Confluence of Valley and Crater
NASA/JPL/UArizona
Confluence of Valley and Crater
PSP_009669_1500  Science Theme: Fluvial Processes
This image shows the southeast rim of a large degraded crater where a valley breaches the crater rim. The valley itself, no longer pristine, is difficult to locate in the image.

However, it appears to be in the center near the right of the crater rim. It is possible that this valley transported water into the crater forming a lake in the ancient past.

The scene is peppered with craters of various sizes and states of degradation, indicating that the surface is not young. A few craters are young enough to still have raised rims. One of these, located on the floor of the larger crater, has distinct raised ejecta radiating out from it.

The crater also has dunes on its floor, indicating that aeolian (wind) processes have modified it since it formed.



Written by: Kelly Kolb  (5 November 2008)
 
Acquisition date
18 August 2008

Local Mars time
15:35

Latitude (centered)
-29.843°

Longitude (East)
342.662°

Spacecraft altitude
255.2 km (158.6 miles)

Original image scale range
51.1 cm/pixel (with 2 x 2 binning) so objects ~153 cm across are resolved

Map projected scale
50 cm/pixel and North is up

Map projection
Equirectangular

Emission angle
0.3°

Phase angle
74.0°

Solar incidence angle
74°, with the Sun about 16° above the horizon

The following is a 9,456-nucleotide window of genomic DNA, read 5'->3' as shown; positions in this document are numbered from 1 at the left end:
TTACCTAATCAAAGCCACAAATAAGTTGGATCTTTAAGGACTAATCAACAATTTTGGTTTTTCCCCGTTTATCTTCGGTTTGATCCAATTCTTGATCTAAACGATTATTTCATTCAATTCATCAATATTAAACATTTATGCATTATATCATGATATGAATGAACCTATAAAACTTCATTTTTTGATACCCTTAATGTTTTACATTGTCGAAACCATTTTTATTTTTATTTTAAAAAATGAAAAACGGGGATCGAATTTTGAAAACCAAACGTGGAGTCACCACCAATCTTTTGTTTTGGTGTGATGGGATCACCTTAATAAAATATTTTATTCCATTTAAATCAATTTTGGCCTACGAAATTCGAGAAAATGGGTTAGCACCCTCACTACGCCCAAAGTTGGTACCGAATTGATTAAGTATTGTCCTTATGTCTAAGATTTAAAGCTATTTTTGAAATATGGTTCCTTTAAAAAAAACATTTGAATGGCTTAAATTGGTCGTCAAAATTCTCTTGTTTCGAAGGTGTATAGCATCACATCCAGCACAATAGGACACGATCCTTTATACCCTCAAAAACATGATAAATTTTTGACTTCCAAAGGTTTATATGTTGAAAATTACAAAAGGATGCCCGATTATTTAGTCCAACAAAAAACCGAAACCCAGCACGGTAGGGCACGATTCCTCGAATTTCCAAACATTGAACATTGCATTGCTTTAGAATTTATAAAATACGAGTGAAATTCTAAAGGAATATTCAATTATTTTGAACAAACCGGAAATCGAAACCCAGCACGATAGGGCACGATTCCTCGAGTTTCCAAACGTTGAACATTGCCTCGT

Solar longitude
114.6°, Northern Summer

For non-map projected images
North azimuth:  97°
Sub-solar azimuth:  45.1°
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Black & white is 5 km across; enhanced color about 1 km
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All of the images produced by HiRISE and accessible on this site are within the public domain: there are no restrictions on their usage by anyone in the public, including news or science organizations. We do ask for a credit line where possible:
NASA/JPL/University of Arizona

POSTSCRIPT
NASA’s Jet Propulsion Laboratory, a division of the California Institute of Technology in Pasadena, Calif., manages the Mars Reconnaissance Orbiter for NASA’s Science Mission Directorate, Washington. The HiRISE camera was built by Ball Aerospace and Technology Corporation and is operated by the University of Arizona.